Patient Test Information

Measles and Mumps Tests

Also known as:

Rubeola; Parotitis; Measles Immunity Test; Mumps Immunity Test; Measles Blood Test; Mumps Blood Test

Formal name:

Measles Antibody, IgM and IgG; Measles Viral Culture; Measles by RT-PCR; Mumps Antibody, IgM and IgG; Mumps Viral Culture; Mumps by RT-PCR

Related tests:

Rubella Test, TORCH

Board approvedAll content on Lab Tests Online has been reviewed and approved by our Editorial Review Board.

Why Get Tested?

To diagnose a measles or mumps infection; to establish whether a person has immunity to measles or mumps due to a previous infection or to vaccination; to confirm a measles or mumps case and investigate its source

When to Get Tested?

When a person has symptoms or complications that a health practitioner suspects are due to a measles or mumps infection; whenever it is necessary or desired to determine measles or mumps immunity; when an outbreak of measles or mumps is occurring in order to track and minimize it

Sample Required?

A blood sample drawn from a vein in your arm for measles or mumps antibody testing; to detect the virus itself, sample may be blood, urine, nasopharyngeal (nasal) aspirate/washing, throat swab, swab of the inside of the cheek (buccal swab), cerebrospinal fluid, or other body tissue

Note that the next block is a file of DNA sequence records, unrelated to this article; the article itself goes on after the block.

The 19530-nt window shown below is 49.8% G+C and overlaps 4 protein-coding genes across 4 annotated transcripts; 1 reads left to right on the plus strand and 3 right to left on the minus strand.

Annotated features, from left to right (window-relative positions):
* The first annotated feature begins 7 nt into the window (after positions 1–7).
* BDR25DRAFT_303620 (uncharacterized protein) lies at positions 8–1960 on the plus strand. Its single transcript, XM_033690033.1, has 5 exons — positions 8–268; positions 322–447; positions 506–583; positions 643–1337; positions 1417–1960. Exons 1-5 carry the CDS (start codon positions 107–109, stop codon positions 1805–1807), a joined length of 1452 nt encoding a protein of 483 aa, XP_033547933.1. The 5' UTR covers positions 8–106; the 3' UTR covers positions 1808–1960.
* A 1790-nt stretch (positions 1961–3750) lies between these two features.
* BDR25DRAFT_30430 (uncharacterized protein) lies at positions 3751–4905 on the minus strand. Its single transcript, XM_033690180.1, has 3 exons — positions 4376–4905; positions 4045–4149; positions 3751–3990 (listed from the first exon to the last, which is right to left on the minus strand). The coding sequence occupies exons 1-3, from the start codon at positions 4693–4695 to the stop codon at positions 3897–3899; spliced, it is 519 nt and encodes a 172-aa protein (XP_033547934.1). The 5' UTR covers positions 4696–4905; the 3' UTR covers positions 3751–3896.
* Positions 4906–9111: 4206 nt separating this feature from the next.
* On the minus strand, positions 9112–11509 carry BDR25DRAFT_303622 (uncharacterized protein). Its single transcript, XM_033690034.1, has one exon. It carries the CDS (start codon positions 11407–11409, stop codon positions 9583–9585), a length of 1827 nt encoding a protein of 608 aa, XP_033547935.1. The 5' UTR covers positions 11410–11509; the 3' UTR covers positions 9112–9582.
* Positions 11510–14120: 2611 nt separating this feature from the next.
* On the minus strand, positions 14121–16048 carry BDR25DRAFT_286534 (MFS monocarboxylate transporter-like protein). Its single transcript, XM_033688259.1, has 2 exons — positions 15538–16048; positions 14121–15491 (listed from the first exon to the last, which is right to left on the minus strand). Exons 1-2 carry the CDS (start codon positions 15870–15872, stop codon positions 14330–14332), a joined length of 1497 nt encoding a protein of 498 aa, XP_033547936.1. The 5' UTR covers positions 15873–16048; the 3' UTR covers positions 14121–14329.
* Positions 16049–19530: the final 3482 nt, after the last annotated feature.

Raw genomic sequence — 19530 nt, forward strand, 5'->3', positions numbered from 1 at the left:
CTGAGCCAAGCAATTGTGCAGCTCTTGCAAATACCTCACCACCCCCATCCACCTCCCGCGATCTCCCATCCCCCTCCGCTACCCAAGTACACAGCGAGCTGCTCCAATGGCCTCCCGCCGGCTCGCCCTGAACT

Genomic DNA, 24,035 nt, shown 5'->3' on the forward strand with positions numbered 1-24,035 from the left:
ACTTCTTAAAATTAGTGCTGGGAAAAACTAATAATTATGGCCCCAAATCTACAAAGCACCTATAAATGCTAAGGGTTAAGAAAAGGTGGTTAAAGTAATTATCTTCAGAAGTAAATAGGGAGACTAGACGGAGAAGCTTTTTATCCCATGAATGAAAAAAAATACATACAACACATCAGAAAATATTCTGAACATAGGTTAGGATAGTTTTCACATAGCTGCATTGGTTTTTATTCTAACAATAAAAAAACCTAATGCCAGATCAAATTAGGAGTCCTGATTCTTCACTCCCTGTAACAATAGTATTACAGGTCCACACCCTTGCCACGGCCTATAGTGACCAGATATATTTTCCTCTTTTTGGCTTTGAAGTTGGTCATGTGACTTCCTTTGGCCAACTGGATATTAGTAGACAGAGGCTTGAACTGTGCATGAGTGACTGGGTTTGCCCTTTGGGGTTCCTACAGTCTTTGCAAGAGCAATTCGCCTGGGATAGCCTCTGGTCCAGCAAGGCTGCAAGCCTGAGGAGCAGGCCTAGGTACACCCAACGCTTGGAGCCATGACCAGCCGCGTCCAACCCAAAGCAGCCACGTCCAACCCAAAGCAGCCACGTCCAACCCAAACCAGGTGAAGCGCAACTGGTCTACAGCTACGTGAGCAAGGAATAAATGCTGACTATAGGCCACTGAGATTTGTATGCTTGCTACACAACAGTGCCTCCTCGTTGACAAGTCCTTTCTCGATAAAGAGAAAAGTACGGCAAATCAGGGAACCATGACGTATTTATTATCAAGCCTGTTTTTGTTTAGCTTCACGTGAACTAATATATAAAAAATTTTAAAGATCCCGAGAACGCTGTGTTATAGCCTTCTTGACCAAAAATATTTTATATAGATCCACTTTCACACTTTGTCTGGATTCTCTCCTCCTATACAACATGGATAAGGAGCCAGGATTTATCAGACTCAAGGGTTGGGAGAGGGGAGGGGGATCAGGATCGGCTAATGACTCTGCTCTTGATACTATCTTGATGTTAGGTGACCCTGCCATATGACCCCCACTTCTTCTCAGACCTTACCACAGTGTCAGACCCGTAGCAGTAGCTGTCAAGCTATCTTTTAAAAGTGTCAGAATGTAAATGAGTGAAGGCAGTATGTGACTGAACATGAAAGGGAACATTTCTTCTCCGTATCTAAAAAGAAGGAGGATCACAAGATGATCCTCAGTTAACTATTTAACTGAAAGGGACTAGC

Test Preparation Needed?

Prior to collection of a buccal swab for mumps, the salivary gland located in front of and below the ear (parotid gland) is massaged. For other specimens, no test preparation is needed.

How is it used?

Measles and mumps tests may be used to:

  • Confirm that a person is immune to the viruses due to previous infections or vaccination
  • Diagnose an active case of measles or mumps
  • Detect, monitor, and track outbreaks for public health purposes

(See the "What is being tested?" section for more about measles and mumps infections.)

A few different methods are available to test for measles or mumps:

Antibody testing (serology)
Antibody testing may be used to confirm immunity, diagnose an active case, or to track outbreaks. Measles and mumps antibodies are virus-specific proteins produced by the immune system in response to an infection by the measles or mumps virus, or in response to vaccination. There are two types of antibodies produced, IgM and IgG. The first type to appear in the blood after exposure or vaccination is IgM antibodies. Levels of IgM antibodies increase for several days to a maximum level and then begin to taper off over the next few weeks. IgG antibodies take a bit longer to develop, but once they do, they stay positive for life, providing protection against re-infection. Sometimes, testing of two blood samples obtained weeks apart (acute and convalescent) is used to differentiate between an active and prior infection by comparing the level of antibody in the two samples.